Tasmanians urged to brave the cold, brave the conversation

Tasmanian not-for-profit health insurer St.LukesHealth is urging everyone to brave the cold and brave the conversation this Shorts Day.

An initiative of SPEAK UP! Stay ChatTY, people are encouraged to wear shorts to work or school tomorrow June 21, 2021, the winter solstice – the shortest day of the year, to spark conversations around mental health.

Just like wearing shorts in winter, discussing mental health issues or concerns can sometimes be uncomfortable. But “Shorts Day” is an opportunity for the community to do it together.

St.LukesHealth Chief Operating Officer Darren Harris said St.LukesHealth had a long association with Mitch McPherson and SPEAK UP! Stay ChaTY and the organisation was proud to support the important campaign.

“We are proud to support Mitch and the SPEAK UP! Stay ChatTY Team in encouraging Tasmanians to talk about mental health,” Mr Harris said.

“We know these conversations can be uncomfortable but it is important to show up and be active and engaged in these discussions.

“Conversations around mental health create opportunities for connection, care and change.”

St.LukesHealth has donated $1000 towards the initiative.

The most recent St.LukesHealth’s Tasmanian Health Report, commissioned in September 2019, found around one third (37 per cent) of 25 to 34 year olds reported seeking professional help for a mental health problem in the past year.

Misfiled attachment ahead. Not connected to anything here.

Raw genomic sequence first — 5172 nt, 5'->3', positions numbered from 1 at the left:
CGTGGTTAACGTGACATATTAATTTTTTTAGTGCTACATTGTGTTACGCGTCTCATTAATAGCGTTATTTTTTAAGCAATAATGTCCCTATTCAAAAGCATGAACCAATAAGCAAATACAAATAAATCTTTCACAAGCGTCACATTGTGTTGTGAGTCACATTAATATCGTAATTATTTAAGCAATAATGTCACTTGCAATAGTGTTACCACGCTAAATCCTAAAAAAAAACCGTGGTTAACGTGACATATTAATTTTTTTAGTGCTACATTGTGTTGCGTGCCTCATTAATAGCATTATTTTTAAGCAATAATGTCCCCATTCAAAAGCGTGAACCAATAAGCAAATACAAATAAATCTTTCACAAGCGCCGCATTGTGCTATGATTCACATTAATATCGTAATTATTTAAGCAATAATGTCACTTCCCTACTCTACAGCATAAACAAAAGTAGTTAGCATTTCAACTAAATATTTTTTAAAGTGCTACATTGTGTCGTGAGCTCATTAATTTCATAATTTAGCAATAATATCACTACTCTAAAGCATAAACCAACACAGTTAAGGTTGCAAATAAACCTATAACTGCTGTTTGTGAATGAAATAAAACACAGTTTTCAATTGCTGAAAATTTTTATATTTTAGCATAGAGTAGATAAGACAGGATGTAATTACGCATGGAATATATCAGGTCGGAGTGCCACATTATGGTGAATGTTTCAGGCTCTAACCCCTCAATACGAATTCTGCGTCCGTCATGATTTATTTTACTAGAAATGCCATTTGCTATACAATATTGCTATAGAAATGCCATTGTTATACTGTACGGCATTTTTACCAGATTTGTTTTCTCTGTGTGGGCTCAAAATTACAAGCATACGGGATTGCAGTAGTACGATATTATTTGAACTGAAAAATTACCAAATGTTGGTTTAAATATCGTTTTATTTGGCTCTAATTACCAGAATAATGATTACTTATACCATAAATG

Mr Harris said as a result St.LukesHealth had introduced benefits for counselling services, encouraging members to access mental health support and intervention services as early as possible.

Previously members could only access benefits for mental health if they sought the services of a clinical psychologist.

“We know that when people need help or access to a health professional, they need the assistance now and not in six weeks’ time,” Mr Harris said.

“The 2019 snapshot reinforced that we need to support our young people and their families to form life-long healthy habits so they don’t become the chronically ill of tomorrow.”

The health report also found that women were more likely than men to have sought professional help for a mental health related problem.

The most common principal diagnoses for community mental health care contacts among young people aged 25-35 years in Tasmania in 2017-2018 were schizophrenia (22.8 per cent), depressive episode (8.3 per cent), bipolar affective disorders (6.6 per cent), specific personality disorders (4.7 per cent) and other anxiety disorders (4.3 per cent.)

The report identified that the direct mental health-related costs for the health system were more than $30 million for Tasmanians aged 25 to 34 years.
 
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